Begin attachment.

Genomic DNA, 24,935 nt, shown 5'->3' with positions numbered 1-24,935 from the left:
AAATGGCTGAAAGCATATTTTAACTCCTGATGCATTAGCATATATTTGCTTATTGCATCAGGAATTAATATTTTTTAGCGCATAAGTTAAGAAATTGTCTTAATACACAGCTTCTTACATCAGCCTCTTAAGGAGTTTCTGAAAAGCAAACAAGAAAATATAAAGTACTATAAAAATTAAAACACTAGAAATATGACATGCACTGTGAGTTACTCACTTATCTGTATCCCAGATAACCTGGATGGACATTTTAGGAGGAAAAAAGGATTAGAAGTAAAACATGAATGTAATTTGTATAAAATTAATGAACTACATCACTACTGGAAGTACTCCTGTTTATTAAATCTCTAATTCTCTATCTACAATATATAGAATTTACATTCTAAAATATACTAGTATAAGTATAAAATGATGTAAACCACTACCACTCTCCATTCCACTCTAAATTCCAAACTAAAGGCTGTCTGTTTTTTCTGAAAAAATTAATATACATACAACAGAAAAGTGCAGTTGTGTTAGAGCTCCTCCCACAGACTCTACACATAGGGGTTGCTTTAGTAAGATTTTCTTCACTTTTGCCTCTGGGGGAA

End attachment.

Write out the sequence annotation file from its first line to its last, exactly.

Genomic DNA, 24,935 nt, shown 5'->3' with positions numbered 1-24,935 from the left:
AAATGGCTGAAAGCATATTTTAACTCCTGATGCATTAGCATATATTTGCTTATTGCATCAGGAATTAATATTTTTTAGCGCATAAGTTAAGAAATTGTCTTAATACACAGCTTCTTACATCAGCCTCTTAAGGAGTTTCTGAAAAGCAAACAAGAAAATATAAAGTACTATAAAAATTAAAACACTAGAAATATGACATGCACTGTGAGTTACTCACTTATCTGTATCCCAGATAACCTGGATGGACATTTTAGGAGGAAAAAAGGATTAGAAGTAAAACATGAATGTAATTTGTATAAAATTAATGAACTACATCACTACTGGAAGTACTCCTGTTTATTAAATCTCTAATTCTCTATCTACAATATATAGAATTTACATTCTAAAATATACTAGTATAAGTATAAAATGATGTAAACCACTACCACTCTCCATTCCACTCTAAATTCCAAACTAAAGGCTGTCTGTTTTTTCTGAAAAAATTAATATACATACAACAGAAAAGTGCAGTTGTGTTAGAGCTCCTCCCACAGACTCTACACATAGGGGTTGCTTTAGTAAGATTTTCTTCACTTTTGCCTCTGGGGGAA